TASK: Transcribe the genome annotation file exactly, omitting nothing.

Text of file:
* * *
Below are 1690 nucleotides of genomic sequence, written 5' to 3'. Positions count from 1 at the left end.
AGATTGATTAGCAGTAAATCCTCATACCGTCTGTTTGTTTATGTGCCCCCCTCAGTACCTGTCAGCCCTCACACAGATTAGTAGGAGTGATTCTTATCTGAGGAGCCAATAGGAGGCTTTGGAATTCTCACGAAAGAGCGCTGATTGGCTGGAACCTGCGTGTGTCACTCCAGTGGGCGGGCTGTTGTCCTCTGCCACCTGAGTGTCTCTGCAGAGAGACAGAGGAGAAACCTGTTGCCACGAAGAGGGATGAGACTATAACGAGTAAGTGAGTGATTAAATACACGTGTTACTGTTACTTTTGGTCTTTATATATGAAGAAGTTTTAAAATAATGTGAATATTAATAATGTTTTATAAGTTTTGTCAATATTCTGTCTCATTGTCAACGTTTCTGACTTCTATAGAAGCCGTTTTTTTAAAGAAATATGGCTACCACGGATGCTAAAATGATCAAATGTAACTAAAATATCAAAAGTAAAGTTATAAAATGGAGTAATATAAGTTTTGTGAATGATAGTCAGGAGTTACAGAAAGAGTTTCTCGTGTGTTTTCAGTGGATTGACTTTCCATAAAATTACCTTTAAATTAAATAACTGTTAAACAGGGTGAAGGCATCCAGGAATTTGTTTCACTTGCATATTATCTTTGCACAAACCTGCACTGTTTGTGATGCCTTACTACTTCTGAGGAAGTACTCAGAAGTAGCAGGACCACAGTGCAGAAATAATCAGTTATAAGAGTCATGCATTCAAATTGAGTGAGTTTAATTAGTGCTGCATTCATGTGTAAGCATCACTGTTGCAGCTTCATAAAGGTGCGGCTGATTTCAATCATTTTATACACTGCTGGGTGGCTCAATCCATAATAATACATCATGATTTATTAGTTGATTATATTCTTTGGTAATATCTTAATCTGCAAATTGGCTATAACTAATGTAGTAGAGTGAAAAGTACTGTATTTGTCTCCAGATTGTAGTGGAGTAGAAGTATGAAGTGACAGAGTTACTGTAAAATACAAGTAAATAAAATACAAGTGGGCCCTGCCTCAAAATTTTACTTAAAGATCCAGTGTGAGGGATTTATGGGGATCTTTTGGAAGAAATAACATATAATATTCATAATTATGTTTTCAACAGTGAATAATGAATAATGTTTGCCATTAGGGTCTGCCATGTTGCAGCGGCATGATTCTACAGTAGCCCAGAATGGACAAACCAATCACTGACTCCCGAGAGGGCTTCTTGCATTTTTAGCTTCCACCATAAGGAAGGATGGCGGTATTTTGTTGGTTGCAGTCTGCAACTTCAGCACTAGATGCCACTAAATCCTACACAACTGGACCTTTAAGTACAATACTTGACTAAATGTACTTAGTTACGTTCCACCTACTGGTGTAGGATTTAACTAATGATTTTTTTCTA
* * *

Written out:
Below are 1690 nucleotides of genomic sequence, written 5' to 3'. Positions count from 1 at the left end.
AGATTGATTAGCAGTAAATCCTCATACCGTCTGTTTGTTTATGTGCCCCCCTCAGTACCTGTCAGCCCTCACACAGATTAGTAGGAGTGATTCTTATCTGAGGAGCCAATAGGAGGCTTTGGAATTCTCACGAAAGAGCGCTGATTGGCTGGAACCTGCGTGTGTCACTCCAGTGGGCGGGCTGTTGTCCTCTGCCACCTGAGTGTCTCTGCAGAGAGACAGAGGAGAAACCTGTTGCCACGAAGAGGGATGAGACTATAACGAGTAAGTGAGTGATTAAATACACGTGTTACTGTTACTTTTGGTCTTTATATATGAAGAAGTTTTAAAATAATGTGAATATTAATAATGTTTTATAAGTTTTGTCAATATTCTGTCTCATTGTCAACGTTTCTGACTTCTATAGAAGCCGTTTTTTTAAAGAAATATGGCTACCACGGATGCTAAAATGATCAAATGTAACTAAAATATCAAAAGTAAAGTTATAAAATGGAGTAATATAAGTTTTGTGAATGATAGTCAGGAGTTACAGAAAGAGTTTCTCGTGTGTTTTCAGTGGATTGACTTTCCATAAAATTACCTTTAAATTAAATAACTGTTAAACAGGGTGAAGGCATCCAGGAATTTGTTTCACTTGCATATTATCTTTGCACAAACCTGCACTGTTTGTGATGCCTTACTACTTCTGAGGAAGTACTCAGAAGTAGCAGGACCACAGTGCAGAAATAATCAGTTATAAGAGTCATGCATTCAAATTGAGTGAGTTTAATTAGTGCTGCATTCATGTGTAAGCATCACTGTTGCAGCTTCATAAAGGTGCGGCTGATTTCAATCATTTTATACACTGCTGGGTGGCTCAATCCATAATAATACATCATGATTTATTAGTTGATTATATTCTTTGGTAATATCTTAATCTGCAAATTGGCTATAACTAATGTAGTAGAGTGAAAAGTACTGTATTTGTCTCCAGATTGTAGTGGAGTAGAAGTATGAAGTGACAGAGTTACTGTAAAATACAAGTAAATAAAATACAAGTGGGCCCTGCCTCAAAATTTTACTTAAAGATCCAGTGTGAGGGATTTATGGGGATCTTTTGGAAGAAATAACATATAATATTCATAATTATGTTTTCAACAGTGAATAATGAATAATGTTTGCCATTAGGGTCTGCCATGTTGCAGCGGCATGATTCTACAGTAGCCCAGAATGGACAAACCAATCACTGACTCCCGAGAGGGCTTCTTGCATTTTTAGCTTCCACCATAAGGAAGGATGGCGGTATTTTGTTGGTTGCAGTCTGCAACTTCAGCACTAGATGCCACTAAATCCTACACAACTGGACCTTTAAGTACAATACTTGACTAAATGTACTTAGTTACGTTCCACCTACTGGTGTAGGATTTAACTAATGATTTTTTTCTA